Hey, Ira, why don’t you come check out the American Life in MY PANTS.
In the 1960s, Lynn Povich worked at Newsweek — where she became part of a revolution.
“At Newsweek, women were hired on the mail desk to deliver mail, then to clip newspapers, and, if they were lucky, became researchers or fact checkers,” Povich tells NPR’s Linda Wertheimer, whom she knows personally. “All of the writers and reporters were men, and everyone accepted it as that was the way the world was — until we didn’t.”
Povich’s new book, The Good Girls Revolt, tells the story of how the women sued their bosses and changed the workplace. The first spark that set off the rebellion was in 1969 — five years after the Civil Rights Act made gender discrimination illegal.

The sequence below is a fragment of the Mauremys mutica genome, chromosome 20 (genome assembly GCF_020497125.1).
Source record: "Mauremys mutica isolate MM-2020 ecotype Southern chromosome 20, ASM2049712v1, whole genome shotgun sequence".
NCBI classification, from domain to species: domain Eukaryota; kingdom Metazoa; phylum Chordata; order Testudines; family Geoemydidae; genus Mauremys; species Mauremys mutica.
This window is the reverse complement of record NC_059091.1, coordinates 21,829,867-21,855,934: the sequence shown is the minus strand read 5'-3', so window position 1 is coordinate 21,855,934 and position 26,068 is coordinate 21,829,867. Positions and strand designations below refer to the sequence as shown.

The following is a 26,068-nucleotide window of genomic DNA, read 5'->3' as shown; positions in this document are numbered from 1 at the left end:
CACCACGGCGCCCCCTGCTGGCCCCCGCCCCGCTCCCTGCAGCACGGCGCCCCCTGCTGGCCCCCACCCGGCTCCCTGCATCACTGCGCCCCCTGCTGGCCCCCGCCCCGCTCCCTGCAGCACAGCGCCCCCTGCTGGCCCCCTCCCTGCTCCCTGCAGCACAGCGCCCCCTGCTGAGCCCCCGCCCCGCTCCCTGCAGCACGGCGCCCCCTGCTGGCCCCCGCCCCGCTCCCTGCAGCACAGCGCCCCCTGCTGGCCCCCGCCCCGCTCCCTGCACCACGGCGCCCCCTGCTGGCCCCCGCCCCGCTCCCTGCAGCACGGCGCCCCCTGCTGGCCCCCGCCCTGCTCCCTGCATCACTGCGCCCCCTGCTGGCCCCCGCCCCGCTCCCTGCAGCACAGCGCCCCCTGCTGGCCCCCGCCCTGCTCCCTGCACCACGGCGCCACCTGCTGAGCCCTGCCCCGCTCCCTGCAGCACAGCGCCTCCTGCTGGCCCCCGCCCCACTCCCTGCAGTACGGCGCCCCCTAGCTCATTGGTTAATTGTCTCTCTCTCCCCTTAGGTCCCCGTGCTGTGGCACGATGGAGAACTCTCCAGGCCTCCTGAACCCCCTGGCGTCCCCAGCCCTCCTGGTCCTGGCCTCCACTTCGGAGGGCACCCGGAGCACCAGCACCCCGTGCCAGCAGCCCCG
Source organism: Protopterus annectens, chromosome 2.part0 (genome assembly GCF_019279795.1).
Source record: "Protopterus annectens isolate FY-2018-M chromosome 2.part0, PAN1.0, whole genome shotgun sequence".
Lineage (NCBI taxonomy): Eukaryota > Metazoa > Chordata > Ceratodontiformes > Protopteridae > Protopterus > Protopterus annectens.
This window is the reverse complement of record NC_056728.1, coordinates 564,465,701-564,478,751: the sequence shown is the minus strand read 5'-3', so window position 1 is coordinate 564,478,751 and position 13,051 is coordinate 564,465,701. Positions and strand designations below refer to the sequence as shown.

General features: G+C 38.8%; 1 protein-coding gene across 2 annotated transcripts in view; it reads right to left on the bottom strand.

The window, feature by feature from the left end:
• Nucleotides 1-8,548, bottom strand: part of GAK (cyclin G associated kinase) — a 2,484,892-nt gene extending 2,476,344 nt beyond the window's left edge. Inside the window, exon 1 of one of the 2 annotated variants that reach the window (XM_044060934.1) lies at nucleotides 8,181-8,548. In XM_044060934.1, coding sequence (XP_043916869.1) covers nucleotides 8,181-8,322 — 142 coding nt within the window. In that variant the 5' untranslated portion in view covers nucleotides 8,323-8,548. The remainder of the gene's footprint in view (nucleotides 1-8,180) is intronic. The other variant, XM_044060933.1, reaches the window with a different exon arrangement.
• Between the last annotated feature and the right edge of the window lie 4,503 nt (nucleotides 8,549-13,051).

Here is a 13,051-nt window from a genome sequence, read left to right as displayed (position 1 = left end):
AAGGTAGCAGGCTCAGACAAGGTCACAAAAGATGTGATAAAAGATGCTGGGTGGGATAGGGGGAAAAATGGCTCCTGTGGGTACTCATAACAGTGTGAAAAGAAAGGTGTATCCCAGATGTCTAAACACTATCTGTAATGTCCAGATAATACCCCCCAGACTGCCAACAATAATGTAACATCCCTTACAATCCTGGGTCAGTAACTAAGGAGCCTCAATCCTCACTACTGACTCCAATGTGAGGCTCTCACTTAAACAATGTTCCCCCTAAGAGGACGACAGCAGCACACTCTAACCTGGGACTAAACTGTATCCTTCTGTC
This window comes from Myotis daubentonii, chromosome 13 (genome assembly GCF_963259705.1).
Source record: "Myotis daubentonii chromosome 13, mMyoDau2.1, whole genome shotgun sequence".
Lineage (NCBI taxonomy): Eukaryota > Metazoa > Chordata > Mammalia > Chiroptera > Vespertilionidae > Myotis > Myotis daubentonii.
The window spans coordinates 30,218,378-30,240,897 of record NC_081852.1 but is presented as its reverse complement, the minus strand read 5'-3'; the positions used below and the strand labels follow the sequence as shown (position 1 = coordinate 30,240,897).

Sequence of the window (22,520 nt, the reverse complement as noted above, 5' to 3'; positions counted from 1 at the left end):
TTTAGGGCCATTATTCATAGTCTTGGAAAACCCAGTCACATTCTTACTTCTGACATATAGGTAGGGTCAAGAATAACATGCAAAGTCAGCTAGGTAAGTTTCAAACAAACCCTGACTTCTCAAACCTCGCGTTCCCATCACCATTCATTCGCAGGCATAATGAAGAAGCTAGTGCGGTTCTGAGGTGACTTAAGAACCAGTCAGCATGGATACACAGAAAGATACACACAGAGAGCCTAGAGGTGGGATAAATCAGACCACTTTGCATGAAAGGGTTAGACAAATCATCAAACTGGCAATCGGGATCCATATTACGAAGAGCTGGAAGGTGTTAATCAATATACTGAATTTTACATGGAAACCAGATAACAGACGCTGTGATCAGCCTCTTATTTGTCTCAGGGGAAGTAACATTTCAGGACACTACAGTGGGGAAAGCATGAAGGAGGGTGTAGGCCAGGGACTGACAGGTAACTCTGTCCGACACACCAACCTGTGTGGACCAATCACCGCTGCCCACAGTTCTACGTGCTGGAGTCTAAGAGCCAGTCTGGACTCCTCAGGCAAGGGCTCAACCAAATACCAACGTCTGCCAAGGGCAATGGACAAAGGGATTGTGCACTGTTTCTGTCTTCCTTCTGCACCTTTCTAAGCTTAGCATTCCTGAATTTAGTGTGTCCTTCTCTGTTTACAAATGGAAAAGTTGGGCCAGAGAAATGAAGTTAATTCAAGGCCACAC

For the first couple years that you’re making stuff, what you’re making isn’t so good.
“… The debate over anonymous comments has been building in newsrooms for a decade. Old-school journalists argue the optimistic predictions of Internet comment boards brimming with the wisdom of the crowd haven’t panned out. Instead, they say, news organizations tarnish their reputations by hosting comments that are often snarky and factually inaccurate … “
How far should newspapers go to defend—if at all—the identity of an anonymous commenter? READ